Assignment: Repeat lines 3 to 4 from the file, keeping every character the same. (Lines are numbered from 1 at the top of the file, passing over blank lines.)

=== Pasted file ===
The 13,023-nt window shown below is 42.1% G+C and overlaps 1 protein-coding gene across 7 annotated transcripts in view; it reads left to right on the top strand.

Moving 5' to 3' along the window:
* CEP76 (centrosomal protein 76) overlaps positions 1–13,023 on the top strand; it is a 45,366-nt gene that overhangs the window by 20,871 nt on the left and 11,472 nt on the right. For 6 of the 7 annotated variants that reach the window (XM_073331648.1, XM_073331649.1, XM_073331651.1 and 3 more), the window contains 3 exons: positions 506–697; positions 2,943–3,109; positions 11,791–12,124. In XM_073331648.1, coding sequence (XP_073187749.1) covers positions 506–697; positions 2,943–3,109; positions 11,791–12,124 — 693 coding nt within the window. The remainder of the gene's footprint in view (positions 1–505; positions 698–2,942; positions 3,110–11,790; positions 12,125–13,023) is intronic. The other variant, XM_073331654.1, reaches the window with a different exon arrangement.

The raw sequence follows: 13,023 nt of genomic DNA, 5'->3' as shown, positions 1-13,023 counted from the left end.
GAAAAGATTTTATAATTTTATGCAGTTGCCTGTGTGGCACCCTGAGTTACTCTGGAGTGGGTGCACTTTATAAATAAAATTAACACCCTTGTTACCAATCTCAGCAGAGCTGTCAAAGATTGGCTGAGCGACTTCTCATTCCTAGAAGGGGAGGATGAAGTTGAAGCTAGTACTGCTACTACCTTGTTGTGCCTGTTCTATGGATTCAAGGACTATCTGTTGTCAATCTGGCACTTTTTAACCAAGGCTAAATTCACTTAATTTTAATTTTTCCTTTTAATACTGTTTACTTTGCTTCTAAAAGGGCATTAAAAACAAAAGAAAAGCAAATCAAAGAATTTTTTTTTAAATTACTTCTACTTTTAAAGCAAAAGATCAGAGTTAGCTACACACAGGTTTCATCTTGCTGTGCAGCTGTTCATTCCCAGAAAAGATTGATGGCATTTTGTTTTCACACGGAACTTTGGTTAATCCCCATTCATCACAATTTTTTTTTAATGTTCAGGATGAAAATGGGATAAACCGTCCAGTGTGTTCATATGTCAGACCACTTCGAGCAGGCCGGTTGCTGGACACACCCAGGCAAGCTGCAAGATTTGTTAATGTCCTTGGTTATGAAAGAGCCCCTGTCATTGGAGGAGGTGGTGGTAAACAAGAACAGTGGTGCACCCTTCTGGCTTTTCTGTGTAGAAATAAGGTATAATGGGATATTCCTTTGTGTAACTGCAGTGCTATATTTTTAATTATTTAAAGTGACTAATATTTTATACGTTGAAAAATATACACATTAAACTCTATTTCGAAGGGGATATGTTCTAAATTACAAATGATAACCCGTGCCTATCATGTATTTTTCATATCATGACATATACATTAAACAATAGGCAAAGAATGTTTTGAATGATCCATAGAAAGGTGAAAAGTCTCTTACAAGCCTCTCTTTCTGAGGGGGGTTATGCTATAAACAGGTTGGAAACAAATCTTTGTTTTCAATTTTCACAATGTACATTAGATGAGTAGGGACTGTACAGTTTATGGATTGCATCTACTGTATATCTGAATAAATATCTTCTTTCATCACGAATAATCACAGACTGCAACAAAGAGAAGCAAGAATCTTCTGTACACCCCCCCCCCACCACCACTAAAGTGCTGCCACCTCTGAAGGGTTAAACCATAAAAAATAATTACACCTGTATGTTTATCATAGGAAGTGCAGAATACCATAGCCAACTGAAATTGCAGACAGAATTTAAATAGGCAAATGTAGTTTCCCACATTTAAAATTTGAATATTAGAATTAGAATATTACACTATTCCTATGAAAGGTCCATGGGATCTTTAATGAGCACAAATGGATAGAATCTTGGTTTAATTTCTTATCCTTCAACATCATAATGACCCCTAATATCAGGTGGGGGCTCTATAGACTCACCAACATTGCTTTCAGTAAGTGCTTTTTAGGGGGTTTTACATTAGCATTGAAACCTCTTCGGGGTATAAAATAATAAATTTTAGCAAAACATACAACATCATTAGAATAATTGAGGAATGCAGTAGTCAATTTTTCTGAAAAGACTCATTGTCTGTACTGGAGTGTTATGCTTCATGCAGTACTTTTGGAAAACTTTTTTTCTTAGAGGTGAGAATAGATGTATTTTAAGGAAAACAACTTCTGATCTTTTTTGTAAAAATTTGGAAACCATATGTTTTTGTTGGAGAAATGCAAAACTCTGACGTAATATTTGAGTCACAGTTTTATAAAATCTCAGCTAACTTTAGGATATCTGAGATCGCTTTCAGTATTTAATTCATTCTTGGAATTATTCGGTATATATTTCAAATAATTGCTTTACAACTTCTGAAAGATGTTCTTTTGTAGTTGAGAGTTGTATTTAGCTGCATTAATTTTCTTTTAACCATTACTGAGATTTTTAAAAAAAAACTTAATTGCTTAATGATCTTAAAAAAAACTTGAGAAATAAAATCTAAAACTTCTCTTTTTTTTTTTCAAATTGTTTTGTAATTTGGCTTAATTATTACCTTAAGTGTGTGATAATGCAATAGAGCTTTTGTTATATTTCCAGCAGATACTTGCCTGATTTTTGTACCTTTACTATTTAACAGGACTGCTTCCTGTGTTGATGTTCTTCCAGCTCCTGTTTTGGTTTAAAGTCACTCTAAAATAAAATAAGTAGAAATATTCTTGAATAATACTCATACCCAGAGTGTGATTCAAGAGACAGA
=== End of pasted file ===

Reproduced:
* CEP76 (centrosomal protein 76) overlaps positions 1–13,023 on the top strand; it is a 45,366-nt gene that overhangs the window by 20,871 nt on the left and 11,472 nt on the right. For 6 of the 7 annotated variants that reach the window (XM_073331648.1, XM_073331649.1, XM_073331651.1 and 3 more), the window contains 3 exons: positions 506–697; positions 2,943–3,109; positions 11,791–12,124. In XM_073331648.1, coding sequence (XP_073187749.1) covers positions 506–697; positions 2,943–3,109; positions 11,791–12,124 — 693 coding nt within the window. The remainder of the gene's footprint in view (positions 1–505; positions 698–2,942; positions 3,110–11,790; positions 12,125–13,023) is intronic. The other variant, XM_073331654.1, reaches the window with a different exon arrangement.

The raw sequence follows: 13,023 nt of genomic DNA, 5'->3' as shown, positions 1-13,023 counted from the left end.